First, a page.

Scientists across world race to create coronavirus vaccine
China shared the genetic code of 2019-nCoV on January 10 and since then scientists worldwide have mapped dozens of genetic sequences from the virus’ strains to study how it’s changing genetically as the outbreak progresses.Updated: Feb 01, 2020 05:55 IST
With the a goal of starting clinical trials in 16 weeks, scientists around the world are racing to develop a vaccine against the new coronavirus (2019-nCoV) which has spread from Wuhan City in China to at least 24 countries within a month of first being reported on December 31.
China shared the genetic code of 2019-nCoV on January 10 and since then scientists worldwide have mapped dozens of genetic sequences from the virus’ strains to study how it’s changing genetically as the outbreak progresses.
Scientists are leveraging existing work on vaccines against the Middle East Respiratory Syndrome (Mers) coronavirus and rapid response platforms with 2019-nCoV genetic sequences inserted to speed up vaccine development.
“The earliest a fast-tracked vaccine can be developed is six months, which means (it will be) ready to market by next year. The changes in a virus’ genetic sequence help establish patterns, which are used to predict its behaviour, how it will spread and whether it is likely become more virulent or mild. To develop a vaccine to protect people from it, we need study consistent virus change,” said Dr Nirmal K Ganguly, former director general, Indian Council of Medical Research (ICMR).
The virus sample from India’s only 2019-nCoV case in Kerala has also been sequenced by the ICMR-National Institute of Virology Pune, which will share it with the World Health Organisation (WHO) to be included in the global database.
Mutations are mostly detrimental to the virus or have no effect at all. For example, a mutation of the Severe Acute Respiratory Syndrome (Sars) virus sustained during the 2003 outbreak reduced its virulence, according to a study published in the journal, Scientific Reports in 2018.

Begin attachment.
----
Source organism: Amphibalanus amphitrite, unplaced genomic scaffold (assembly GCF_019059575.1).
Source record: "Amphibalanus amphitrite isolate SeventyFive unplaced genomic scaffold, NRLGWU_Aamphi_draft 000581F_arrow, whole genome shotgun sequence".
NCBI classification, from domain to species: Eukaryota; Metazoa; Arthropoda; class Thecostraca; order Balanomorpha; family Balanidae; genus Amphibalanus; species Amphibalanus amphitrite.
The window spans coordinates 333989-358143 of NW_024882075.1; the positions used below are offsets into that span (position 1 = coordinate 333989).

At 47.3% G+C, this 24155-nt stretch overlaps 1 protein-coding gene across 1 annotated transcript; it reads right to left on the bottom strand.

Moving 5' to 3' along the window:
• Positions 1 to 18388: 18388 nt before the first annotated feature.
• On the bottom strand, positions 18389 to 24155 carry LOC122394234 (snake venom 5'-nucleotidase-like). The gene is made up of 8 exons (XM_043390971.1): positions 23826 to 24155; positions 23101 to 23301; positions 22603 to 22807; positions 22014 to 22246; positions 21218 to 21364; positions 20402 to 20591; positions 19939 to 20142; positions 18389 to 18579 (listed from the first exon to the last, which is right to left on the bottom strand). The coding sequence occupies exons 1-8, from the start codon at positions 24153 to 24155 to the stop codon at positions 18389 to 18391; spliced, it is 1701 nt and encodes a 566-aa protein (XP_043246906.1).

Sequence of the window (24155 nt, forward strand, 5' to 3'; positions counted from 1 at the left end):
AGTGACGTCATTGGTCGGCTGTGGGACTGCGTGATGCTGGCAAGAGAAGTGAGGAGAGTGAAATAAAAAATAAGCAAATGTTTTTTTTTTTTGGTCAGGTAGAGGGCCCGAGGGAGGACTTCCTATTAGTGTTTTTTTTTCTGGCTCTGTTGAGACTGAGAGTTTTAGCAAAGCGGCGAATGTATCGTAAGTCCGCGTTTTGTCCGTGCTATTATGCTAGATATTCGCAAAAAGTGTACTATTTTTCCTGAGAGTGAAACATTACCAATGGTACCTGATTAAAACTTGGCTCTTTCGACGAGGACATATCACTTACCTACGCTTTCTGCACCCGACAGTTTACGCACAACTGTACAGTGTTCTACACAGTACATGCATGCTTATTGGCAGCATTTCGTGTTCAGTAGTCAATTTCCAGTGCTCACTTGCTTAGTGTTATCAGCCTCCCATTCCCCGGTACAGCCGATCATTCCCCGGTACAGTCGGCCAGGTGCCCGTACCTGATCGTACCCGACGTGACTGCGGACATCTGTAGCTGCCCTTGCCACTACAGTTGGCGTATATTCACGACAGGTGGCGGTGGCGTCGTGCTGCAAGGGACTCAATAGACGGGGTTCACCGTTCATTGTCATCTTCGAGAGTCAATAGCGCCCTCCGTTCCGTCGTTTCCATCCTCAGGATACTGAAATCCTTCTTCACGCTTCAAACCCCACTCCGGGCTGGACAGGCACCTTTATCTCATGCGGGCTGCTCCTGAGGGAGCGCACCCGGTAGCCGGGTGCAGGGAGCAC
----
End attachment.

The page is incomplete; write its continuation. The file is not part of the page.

The Coalition for Endemic Preparedness Innovations (CEPI), which was created after the Ebola outbreak in West Africa to fund vaccine development for emerging diseases, is funding three 2019-nCoV vaccine-development projects. “Our aspiration with these technologies is to bring a new pathogen from gene sequence to clinical testing in 16 weeks – which is significantly shorter than where we are now,” said Richard Hatchett, CEO of Cepi, which is funded by governments and philanthropic organisations, in a statement.
Alibaba founder Jack Ma has donated US$14.4 million for vaccine development, while the Bill and Melinda Gates Foundation has committed $10 million aid.
Cepi-backed Inovio Pharmaceuticals has begun preclinical testing and preparations for clinical product manufacturing of its vaccine candidate INO-4800 against 2019-nCoV in the US and on Thursday, it announced a collaboration with Beijing Advaccine Biotechnology to run simultaneous Phase 1 trials in China and the US.
While Inovio is using a DNA medicine platform, the University of Queensland in Australia is working on a “molecular clamp” vaccine, which allows targeted and rapid vaccine production against multiple viruses.
Moderna is working on an mRNA vaccine which will be designed in collaboration with US National Institute of Allergy and Infectious Diseases. RNA vaccines work by introducing an mRNA sequence (molecule that tells cells what to build) coded for a disease-specific antigen. Once it’s ready for human testing, NIAID will run clinical trials.
“The 2019-nCoV death rate of a little over 2% is not as high as Sars (9.6%, according to WHO). An emergency vaccine to control outbreaks is essential, but as of now, it (2019-nCoV) is causing serious illness in 20% people and not causing disease and death in young, healthy people,” said a scientist with the department of science and technology, who did not want to be named.
“What is worrying is asymptomatic people transmitting disease, but till gaps remain about how the virus behaves, we have to follow international testing and quarantine protocols to stop it,” said Dr Ganguly.